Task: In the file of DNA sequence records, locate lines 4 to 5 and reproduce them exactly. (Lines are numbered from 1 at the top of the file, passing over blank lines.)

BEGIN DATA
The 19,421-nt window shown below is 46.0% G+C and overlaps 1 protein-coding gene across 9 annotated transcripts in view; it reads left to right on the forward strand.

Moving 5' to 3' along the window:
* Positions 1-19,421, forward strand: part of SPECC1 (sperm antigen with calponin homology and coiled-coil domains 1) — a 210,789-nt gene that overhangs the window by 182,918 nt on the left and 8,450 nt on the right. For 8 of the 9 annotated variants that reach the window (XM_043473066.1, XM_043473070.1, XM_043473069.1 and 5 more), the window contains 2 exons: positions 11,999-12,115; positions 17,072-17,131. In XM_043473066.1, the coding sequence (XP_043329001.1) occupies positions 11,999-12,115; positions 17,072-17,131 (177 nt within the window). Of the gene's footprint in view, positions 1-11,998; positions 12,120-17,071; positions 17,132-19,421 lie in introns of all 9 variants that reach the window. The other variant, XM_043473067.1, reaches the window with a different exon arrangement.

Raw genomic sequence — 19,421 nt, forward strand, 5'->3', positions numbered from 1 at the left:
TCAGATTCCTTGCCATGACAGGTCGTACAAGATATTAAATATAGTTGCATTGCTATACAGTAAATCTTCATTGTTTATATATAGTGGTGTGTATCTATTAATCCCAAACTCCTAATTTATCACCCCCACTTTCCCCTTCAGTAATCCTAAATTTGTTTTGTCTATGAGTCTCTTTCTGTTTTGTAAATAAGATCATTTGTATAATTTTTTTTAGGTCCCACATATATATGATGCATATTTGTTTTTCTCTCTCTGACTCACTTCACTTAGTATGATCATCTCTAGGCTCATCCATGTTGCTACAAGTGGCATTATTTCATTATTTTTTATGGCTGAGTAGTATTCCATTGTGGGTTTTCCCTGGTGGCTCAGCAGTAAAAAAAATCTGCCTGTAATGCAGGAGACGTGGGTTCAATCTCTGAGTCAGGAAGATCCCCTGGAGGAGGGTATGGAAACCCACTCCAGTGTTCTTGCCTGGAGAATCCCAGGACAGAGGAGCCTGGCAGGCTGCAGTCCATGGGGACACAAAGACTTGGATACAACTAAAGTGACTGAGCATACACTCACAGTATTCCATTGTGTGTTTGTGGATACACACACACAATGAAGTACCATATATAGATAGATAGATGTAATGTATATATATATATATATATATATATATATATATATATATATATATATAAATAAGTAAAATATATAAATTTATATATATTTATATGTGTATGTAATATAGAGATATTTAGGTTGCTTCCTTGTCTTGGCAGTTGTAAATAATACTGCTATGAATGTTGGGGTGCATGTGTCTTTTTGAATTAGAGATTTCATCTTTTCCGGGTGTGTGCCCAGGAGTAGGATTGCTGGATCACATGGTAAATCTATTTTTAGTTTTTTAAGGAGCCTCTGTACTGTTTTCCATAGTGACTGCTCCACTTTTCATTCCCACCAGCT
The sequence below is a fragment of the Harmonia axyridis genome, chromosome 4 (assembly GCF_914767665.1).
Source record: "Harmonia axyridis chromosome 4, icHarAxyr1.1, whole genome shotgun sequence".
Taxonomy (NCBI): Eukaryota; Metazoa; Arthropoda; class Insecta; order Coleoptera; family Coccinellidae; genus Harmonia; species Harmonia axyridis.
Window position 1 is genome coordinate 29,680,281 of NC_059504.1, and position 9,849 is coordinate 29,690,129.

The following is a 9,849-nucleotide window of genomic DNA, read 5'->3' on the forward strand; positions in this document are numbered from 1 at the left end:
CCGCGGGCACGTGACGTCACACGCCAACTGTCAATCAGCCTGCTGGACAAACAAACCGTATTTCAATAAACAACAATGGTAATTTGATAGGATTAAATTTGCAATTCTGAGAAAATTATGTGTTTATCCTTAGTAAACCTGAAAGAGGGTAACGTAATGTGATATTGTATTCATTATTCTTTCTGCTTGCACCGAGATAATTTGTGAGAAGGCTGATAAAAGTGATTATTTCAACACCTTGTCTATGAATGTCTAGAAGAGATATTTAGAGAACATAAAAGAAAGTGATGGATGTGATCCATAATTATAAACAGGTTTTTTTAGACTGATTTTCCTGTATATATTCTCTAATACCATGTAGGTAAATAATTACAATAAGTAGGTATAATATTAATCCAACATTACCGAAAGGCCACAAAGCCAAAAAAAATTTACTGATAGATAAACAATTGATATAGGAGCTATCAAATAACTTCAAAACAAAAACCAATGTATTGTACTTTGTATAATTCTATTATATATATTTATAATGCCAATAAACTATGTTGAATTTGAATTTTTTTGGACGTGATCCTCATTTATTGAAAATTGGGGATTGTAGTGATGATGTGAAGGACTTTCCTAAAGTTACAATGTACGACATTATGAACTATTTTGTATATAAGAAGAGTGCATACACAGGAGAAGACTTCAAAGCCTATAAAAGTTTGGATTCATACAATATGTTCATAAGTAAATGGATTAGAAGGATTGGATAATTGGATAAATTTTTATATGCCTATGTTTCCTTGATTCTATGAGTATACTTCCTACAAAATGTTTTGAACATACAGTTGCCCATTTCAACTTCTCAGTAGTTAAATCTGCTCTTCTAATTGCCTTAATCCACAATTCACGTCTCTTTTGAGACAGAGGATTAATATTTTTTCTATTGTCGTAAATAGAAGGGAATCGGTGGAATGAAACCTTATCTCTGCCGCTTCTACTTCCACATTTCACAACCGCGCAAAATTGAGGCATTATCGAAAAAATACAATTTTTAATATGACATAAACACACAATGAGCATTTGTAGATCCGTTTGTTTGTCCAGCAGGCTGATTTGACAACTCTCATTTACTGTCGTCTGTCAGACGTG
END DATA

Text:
Raw genomic sequence — 19,421 nt, forward strand, 5'->3', positions numbered from 1 at the left:
TCAGATTCCTTGCCATGACAGGTCGTACAAGATATTAAATATAGTTGCATTGCTATACAGTAAATCTTCATTGTTTATATATAGTGGTGTGTATCTATTAATCCCAAACTCCTAATTTATCACCCCCACTTTCCCCTTCAGTAATCCTAAATTTGTTTTGTCTATGAGTCTCTTTCTGTTTTGTAAATAAGATCATTTGTATAATTTTTTTTAGGTCCCACATATATATGATGCATATTTGTTTTTCTCTCTCTGACTCACTTCACTTAGTATGATCATCTCTAGGCTCATCCATGTTGCTACAAGTGGCATTATTTCATTATTTTTTATGGCTGAGTAGTATTCCATTGTGGGTTTTCCCTGGTGGCTCAGCAGTAAAAAAAATCTGCCTGTAATGCAGGAGACGTGGGTTCAATCTCTGAGTCAGGAAGATCCCCTGGAGGAGGGTATGGAAACCCACTCCAGTGTTCTTGCCTGGAGAATCCCAGGACAGAGGAGCCTGGCAGGCTGCAGTCCATGGGGACACAAAGACTTGGATACAACTAAAGTGACTGAGCATACACTCACAGTATTCCATTGTGTGTTTGTGGATACACACACACAATGAAGTACCATATATAGATAGATAGATGTAATGTATATATATATATATATATATATATATATATATATATATATATATATAAATAAGTAAAATATATAAATTTATATATATTTATATGTGTATGTAATATAGAGATATTTAGGTTGCTTCCTTGTCTTGGCAGTTGTAAATAATACTGCTATGAATGTTGGGGTGCATGTGTCTTTTTGAATTAGAGATTTCATCTTTTCCGGGTGTGTGCCCAGGAGTAGGATTGCTGGATCACATGGTAAATCTATTTTTAGTTTTTTAAGGAGCCTCTGTACTGTTTTCCATAGTGACTGCTCCACTTTTCATTCCCACCAGCT